Q&A with … Norma Santiago, El Dorado County supervisor
SOUTH LAKE TAHOE, Calif. – It’s been said there’s a “granite curtain” dividing the El Dorado County portion of the Lake Tahoe Basin.
But not so, says El Dorado County Supervisor Norma Santiago, who took time from a slew of board, committee and commission memberships to talk about the state of the basin and the county with the Tribune earlier this month.
With the county facing another round of cuts to fill a budget deficit in June, reinvigorating the east and west “bookends” of El Dorado County will be key to restoring the area’s economic health, Santiago said.
Streamlining policy and procedures will be an important part of the county’s role in that restoration, Santiago said.
Here’s what else she said:
On the county’s budget…
“Our midyear review looks pretty good. Our projected deficit is not as bad as we had anticipated. We have been very proactive in making cuts ahead of time – we made some initial cuts in November. Some of the reports on the projected revenues coming in, while not stellar, are not as bad as we thought they were going to be. So, we’re looking at a deficit for 11-12 of a little bit over $3 million which prepares us now for the next step, which is in June, when we start holding budget hearings.”
On whether there are projected cuts that would hit the South Shore particularly hard…
“Not at this point. I think that what we are going to be seeing a lot of is really evaluating the areas of law enforcement. I think that human services has essentially taken as much as it can. Like I was describing yesterday, if cut – even health services as well – there are some places that if you cut you end up paying for at the other end. So, it’s going to interesting to see where those cuts are going to be coming from and whether there’s a way that we can pool our resources, whether it be in law enforcement or in the department of transportation. Those are two of our bigger (departments), obviously law enforcement makes up over 60 percent of our budget. To look at some streamlining of some processes there to save some money there, while I can’t say anything, because I don’t know what’s going to come from the state either and that could definitely impact South Lake Tahoe. That’ll impact the entire county, but we’ll see what happens.”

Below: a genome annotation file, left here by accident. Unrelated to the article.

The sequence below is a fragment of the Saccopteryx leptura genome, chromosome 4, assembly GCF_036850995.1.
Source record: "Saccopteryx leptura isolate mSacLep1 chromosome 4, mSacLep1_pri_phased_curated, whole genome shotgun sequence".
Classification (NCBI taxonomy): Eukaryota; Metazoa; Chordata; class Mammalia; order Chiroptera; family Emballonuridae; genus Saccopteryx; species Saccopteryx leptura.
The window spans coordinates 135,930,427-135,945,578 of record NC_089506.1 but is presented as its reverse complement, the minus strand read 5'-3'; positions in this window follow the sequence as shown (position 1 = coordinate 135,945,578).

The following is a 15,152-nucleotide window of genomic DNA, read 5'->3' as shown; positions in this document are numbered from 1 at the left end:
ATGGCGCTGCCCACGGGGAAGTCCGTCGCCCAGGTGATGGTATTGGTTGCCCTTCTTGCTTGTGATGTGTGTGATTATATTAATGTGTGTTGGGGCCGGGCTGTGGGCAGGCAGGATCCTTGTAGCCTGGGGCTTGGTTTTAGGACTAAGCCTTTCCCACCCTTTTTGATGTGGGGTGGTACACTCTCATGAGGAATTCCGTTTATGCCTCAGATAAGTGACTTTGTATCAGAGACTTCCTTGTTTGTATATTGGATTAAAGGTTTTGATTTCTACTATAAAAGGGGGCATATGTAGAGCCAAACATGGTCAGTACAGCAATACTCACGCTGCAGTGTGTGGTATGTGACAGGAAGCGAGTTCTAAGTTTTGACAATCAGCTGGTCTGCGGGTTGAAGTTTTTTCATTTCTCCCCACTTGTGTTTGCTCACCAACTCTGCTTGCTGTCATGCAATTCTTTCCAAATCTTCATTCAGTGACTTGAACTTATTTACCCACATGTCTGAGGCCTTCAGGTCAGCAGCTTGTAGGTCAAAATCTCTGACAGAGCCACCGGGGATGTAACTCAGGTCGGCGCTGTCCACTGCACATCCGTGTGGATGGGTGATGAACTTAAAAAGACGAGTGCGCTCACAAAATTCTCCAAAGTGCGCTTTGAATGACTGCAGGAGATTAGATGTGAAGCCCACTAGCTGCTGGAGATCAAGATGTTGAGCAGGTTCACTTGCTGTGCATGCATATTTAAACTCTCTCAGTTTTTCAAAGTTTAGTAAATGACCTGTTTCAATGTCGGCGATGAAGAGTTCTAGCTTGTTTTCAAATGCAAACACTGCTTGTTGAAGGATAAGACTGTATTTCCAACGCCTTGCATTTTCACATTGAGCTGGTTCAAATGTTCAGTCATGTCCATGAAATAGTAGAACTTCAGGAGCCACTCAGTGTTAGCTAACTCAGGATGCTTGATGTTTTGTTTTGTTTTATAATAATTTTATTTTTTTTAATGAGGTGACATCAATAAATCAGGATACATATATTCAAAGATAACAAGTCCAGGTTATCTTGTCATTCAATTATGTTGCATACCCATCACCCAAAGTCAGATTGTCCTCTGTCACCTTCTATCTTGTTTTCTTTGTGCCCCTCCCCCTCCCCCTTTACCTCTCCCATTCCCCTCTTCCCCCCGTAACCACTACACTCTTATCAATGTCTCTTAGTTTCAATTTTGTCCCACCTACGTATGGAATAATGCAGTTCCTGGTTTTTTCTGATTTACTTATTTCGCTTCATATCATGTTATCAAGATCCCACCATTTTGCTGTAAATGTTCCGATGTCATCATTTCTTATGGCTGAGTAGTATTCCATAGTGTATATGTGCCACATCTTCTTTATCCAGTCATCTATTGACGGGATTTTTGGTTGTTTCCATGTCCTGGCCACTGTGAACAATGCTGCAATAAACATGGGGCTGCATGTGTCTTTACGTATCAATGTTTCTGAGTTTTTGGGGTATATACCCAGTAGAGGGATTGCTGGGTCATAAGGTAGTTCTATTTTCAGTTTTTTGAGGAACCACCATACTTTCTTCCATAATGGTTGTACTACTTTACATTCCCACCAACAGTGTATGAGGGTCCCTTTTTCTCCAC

Could we be laying off active deputies…
“I don’t know, quite frankly, I don’t know whether it’s looking at cutting deputies or better utilization of the staff we have, O.K.? Or maybe looking at the structure, are we a little too top heavy versus having more deputies actually out in the field? Those are the kinds of things that we’re looking at. And the new sheriff and the new undersheriff are the ones that are going to be looking at that to make a recommendation to the board.”
On what the county can do about unemployment…
“Government, essentially, has to get out of the way or, better yet, be a partner with the private sector to help generate interest in capital investment in a particular area. So, of course we want to attract new businesses, but we also have a responsibility to look at our current businesses, you know, what services, what resources”’ you might need to stay here or to expand. As the county supervisor I think it is our responsibility to work with those sectors to let them know what resources are out there for them, particularly when you’re talking about small businesses and access to capital because there is an entrepreneurial drive, a huge entrepreneurial force, in El Dorado County that we should be addressing and looking at because those small entrepreneurs could be the large companies of the future particularly in light of all the kinds of innovation that our coming. So, what can we do for unemployment? We have to look at our policy, streamlining process, regulatory reform, making sure that our business have access to resources that they need, whether it’s helping build a business plan or getting access to capital. Do you have that information? There are many agencies that we as board members sit on, we sit on boards of several agencies that can give you access to those resources.”
On what will keep the Lake Tahoe Prosperity Plan from sitting on the shelf…
“That’s a very good question and I’m going to be a little bit self-centered in my answer: I’m not going to allow that to happen. I will not allow that to happen. I made that commitment to everybody in the steering committee. It’s not going to happen, it is driven by people who are long-term residents of this basin. They aren’t going to let it happen either. We are going to be taking advantage of every opportunity we can because it is not going to be a plan that’s going to sit on the shelf. We can’t afford it to sit on the shelf. Thirty percent or more of our population is living at poverty level. That is unacceptable to me and that is unacceptable to all of the electeds that are represented in the basin. We’re just not going to allow it to happen. That’s the bottom line, we have no choice, it has to happen. There is not an obstacle in front of us that I cannot see us overcoming, that’s how serious it is. It is a plan that is going to help, from El Dorado County’s standpoint, when you talk about the bookends for El Dorado County, that is going to bring the county back to the generation of revenues that it generated in the past.”
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